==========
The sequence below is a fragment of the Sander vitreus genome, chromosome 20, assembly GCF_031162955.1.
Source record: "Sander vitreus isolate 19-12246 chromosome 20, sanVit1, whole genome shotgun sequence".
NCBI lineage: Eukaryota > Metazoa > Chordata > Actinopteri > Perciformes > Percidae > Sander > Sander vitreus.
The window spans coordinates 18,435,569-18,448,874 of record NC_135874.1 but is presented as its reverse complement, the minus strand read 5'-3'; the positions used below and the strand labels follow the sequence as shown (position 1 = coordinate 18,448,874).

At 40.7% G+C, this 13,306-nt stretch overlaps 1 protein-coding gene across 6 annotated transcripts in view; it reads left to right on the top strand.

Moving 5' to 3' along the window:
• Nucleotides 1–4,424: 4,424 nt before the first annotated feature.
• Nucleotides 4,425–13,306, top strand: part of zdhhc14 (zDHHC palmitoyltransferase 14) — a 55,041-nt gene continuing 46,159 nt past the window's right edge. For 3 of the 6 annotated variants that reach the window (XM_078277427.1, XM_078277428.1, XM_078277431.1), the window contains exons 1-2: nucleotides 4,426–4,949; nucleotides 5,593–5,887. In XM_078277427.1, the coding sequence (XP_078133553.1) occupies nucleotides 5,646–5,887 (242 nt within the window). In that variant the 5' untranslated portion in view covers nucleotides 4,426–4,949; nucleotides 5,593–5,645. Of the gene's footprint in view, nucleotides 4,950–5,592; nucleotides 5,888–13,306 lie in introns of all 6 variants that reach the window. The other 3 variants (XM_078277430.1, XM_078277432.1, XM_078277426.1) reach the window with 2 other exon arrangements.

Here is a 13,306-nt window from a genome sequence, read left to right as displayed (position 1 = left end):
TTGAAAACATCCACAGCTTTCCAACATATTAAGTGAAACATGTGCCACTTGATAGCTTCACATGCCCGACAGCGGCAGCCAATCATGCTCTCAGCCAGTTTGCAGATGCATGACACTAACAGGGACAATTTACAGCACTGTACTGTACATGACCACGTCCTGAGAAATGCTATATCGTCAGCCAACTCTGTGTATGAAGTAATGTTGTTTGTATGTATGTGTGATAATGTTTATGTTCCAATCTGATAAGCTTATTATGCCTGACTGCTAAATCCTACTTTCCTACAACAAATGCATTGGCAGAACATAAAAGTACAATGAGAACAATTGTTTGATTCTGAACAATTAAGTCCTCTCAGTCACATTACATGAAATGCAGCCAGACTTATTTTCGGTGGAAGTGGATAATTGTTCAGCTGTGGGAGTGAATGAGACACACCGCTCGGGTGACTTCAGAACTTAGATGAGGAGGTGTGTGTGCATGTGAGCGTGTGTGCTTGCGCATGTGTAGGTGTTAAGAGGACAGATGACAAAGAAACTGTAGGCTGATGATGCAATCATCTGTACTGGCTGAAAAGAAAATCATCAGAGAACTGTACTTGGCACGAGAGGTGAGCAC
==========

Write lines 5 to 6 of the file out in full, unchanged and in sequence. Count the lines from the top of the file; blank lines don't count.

At 40.7% G+C, this 13,306-nt stretch overlaps 1 protein-coding gene across 6 annotated transcripts in view; it reads left to right on the top strand.

Moving 5' to 3' along the window: